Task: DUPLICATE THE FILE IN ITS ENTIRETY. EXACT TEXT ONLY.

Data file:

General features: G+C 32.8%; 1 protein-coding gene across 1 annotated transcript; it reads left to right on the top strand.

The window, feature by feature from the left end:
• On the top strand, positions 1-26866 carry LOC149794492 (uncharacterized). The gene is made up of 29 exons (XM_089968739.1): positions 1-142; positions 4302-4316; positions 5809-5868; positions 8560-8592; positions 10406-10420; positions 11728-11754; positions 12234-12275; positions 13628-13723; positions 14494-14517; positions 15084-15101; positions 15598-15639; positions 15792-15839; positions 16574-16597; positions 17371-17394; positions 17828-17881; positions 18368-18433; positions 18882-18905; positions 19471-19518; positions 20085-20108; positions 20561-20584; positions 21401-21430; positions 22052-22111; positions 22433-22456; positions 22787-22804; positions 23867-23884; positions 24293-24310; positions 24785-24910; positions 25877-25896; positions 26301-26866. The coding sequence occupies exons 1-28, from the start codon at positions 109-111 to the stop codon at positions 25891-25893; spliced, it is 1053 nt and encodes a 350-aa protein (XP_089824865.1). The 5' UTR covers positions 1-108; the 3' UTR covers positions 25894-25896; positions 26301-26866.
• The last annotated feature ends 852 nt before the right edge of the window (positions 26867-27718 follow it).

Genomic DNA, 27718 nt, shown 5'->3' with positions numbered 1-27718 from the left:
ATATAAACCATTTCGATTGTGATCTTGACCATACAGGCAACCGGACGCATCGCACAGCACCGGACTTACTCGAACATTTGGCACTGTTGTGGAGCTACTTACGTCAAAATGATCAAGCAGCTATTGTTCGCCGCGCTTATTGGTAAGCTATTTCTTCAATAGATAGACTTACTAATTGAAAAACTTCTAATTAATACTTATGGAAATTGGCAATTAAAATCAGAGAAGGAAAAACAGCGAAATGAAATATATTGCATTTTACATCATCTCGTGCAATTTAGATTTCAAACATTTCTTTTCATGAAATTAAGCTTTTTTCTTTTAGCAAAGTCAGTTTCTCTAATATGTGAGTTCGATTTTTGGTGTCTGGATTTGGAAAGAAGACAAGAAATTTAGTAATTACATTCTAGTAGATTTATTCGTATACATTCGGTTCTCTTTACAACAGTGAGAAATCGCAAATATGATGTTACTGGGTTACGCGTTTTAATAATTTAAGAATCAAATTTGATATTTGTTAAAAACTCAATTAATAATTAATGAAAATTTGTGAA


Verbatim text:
General features: G+C 32.8%; 1 protein-coding gene across 1 annotated transcript; it reads left to right on the top strand.

The window, feature by feature from the left end:
• On the top strand, positions 1-26866 carry LOC149794492 (uncharacterized). The gene is made up of 29 exons (XM_089968739.1): positions 1-142; positions 4302-4316; positions 5809-5868; positions 8560-8592; positions 10406-10420; positions 11728-11754; positions 12234-12275; positions 13628-13723; positions 14494-14517; positions 15084-15101; positions 15598-15639; positions 15792-15839; positions 16574-16597; positions 17371-17394; positions 17828-17881; positions 18368-18433; positions 18882-18905; positions 19471-19518; positions 20085-20108; positions 20561-20584; positions 21401-21430; positions 22052-22111; positions 22433-22456; positions 22787-22804; positions 23867-23884; positions 24293-24310; positions 24785-24910; positions 25877-25896; positions 26301-26866. The coding sequence occupies exons 1-28, from the start codon at positions 109-111 to the stop codon at positions 25891-25893; spliced, it is 1053 nt and encodes a 350-aa protein (XP_089824865.1). The 5' UTR covers positions 1-108; the 3' UTR covers positions 25894-25896; positions 26301-26866.
• The last annotated feature ends 852 nt before the right edge of the window (positions 26867-27718 follow it).

Genomic DNA, 27718 nt, shown 5'->3' with positions numbered 1-27718 from the left:
ATATAAACCATTTCGATTGTGATCTTGACCATACAGGCAACCGGACGCATCGCACAGCACCGGACTTACTCGAACATTTGGCACTGTTGTGGAGCTACTTACGTCAAAATGATCAAGCAGCTATTGTTCGCCGCGCTTATTGGTAAGCTATTTCTTCAATAGATAGACTTACTAATTGAAAAACTTCTAATTAATACTTATGGAAATTGGCAATTAAAATCAGAGAAGGAAAAACAGCGAAATGAAATATATTGCATTTTACATCATCTCGTGCAATTTAGATTTCAAACATTTCTTTTCATGAAATTAAGCTTTTTTCTTTTAGCAAAGTCAGTTTCTCTAATATGTGAGTTCGATTTTTGGTGTCTGGATTTGGAAAGAAGACAAGAAATTTAGTAATTACATTCTAGTAGATTTATTCGTATACATTCGGTTCTCTTTACAACAGTGAGAAATCGCAAATATGATGTTACTGGGTTACGCGTTTTAATAATTTAAGAATCAAATTTGATATTTGTTAAAAACTCAATTAATAATTAATGAAAATTTGTGAA